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Internship helps senior make decisions about future

Internship helps senior make decisions about future


Senior Aspyn Johnson considered pursuing a career in hairstyling after high school. After her first semester internship with one, she realized it wasn’t for her.

This is exactly why Gering High School implemented the work-based learning program into this year’s schedule. Not only does it help students decide what they want to do after high school, but it can help them know what they don’t want to do.

“I feel like it was a good idea for them (GHS) to do, because it also gets kids out in the community, learning what they want to do,” she said. “(If) that’s what you want to do for the rest of your life, you can try it out now, but if you don’t like it there, you don’t have to waste a ton of money going to college for that and then you don’t want to do that.”

After she decided that hairstyling wasn’t for her, she took up another work-based learning internship at Nebraska Title Company for the spring semester. Here, her job mainly consists of filing — both physically and digitally.

“Most internships are the grunt work and kind of just learning the backgrounds and getting your feet wet and see if it pushes you anywhere further,” office manager, searcher, and examiner Brandon Harder said. Harder also acts as Johnson’s boss.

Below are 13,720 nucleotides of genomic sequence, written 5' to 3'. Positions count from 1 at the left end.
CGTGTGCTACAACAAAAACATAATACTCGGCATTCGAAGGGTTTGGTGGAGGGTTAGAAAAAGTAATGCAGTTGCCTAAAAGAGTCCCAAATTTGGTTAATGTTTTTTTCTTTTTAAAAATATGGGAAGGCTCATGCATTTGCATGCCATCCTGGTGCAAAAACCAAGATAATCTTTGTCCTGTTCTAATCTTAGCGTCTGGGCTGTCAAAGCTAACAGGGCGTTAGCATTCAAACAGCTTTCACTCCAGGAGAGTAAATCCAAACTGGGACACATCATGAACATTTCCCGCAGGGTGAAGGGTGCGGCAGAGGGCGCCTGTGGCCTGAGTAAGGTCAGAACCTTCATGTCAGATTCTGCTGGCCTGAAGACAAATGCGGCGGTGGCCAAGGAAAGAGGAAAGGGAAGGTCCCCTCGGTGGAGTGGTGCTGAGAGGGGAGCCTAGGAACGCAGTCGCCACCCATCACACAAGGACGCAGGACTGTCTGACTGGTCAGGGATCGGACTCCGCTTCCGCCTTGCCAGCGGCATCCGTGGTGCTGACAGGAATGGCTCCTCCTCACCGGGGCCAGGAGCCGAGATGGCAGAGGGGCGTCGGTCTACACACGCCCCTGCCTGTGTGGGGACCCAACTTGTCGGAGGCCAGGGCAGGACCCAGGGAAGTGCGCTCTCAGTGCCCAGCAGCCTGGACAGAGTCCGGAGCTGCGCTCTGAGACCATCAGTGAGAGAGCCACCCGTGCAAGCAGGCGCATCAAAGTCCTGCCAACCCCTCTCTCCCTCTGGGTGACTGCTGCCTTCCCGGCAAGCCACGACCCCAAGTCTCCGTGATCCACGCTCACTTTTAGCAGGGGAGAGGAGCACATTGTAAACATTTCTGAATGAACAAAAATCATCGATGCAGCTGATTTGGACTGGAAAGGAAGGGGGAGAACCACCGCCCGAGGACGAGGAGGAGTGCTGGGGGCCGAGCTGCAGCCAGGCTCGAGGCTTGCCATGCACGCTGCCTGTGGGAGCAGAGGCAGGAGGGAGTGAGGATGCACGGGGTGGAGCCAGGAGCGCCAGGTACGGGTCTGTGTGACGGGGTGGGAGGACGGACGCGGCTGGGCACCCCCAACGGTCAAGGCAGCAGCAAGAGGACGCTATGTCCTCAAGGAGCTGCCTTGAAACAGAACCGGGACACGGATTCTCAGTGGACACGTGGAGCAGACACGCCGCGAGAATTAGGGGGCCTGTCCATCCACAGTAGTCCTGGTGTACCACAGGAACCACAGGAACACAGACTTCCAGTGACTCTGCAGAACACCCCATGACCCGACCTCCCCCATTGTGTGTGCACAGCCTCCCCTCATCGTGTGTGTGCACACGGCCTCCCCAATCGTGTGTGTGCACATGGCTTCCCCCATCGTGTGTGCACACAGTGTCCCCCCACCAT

While Johnson, who plans to attend Wayne State College, still isn’t sure what she plans to major in, she said that at the very least, her internship at Nebraska Title Company helped her with some other life lessons, like what kind of paperwork she would have to do to buy a house.

She said she has been grateful for the opportunities the new work-based learning program provided her this year, and she hopes that it will continue despite the challenges the new schedule might bring.

“Especially with them changing the block scheduling … I hope that they still allow kids to do that,” she said. “…if they go to the eight (period) schedule, which I think that they’re doing, it’s probably going to be really hard for kids to (do an internship) unless they allow them to have a two-period just for this.”

Harder said he thinks the program is a great opportunity for students and businesses as well. With it being Nebraska Title Company’s first time hosting an intern, it’s also been a learning experience for them.

“(We’re) just getting our feet wet, I guess—kind of seeing what we can maybe do different. From a corporate standpoint, I just kind of got permission, and so I’ve just seen how we go and then if we can evolve it further,” he said. “… I just hope they (GHS) can keep doing it, I mean, whether we’re involved or not, just get the kids out there.”

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Olivia Wieseler is a reporter with the Star-Herald. She can be reached at 308-632-9051 or by emailing

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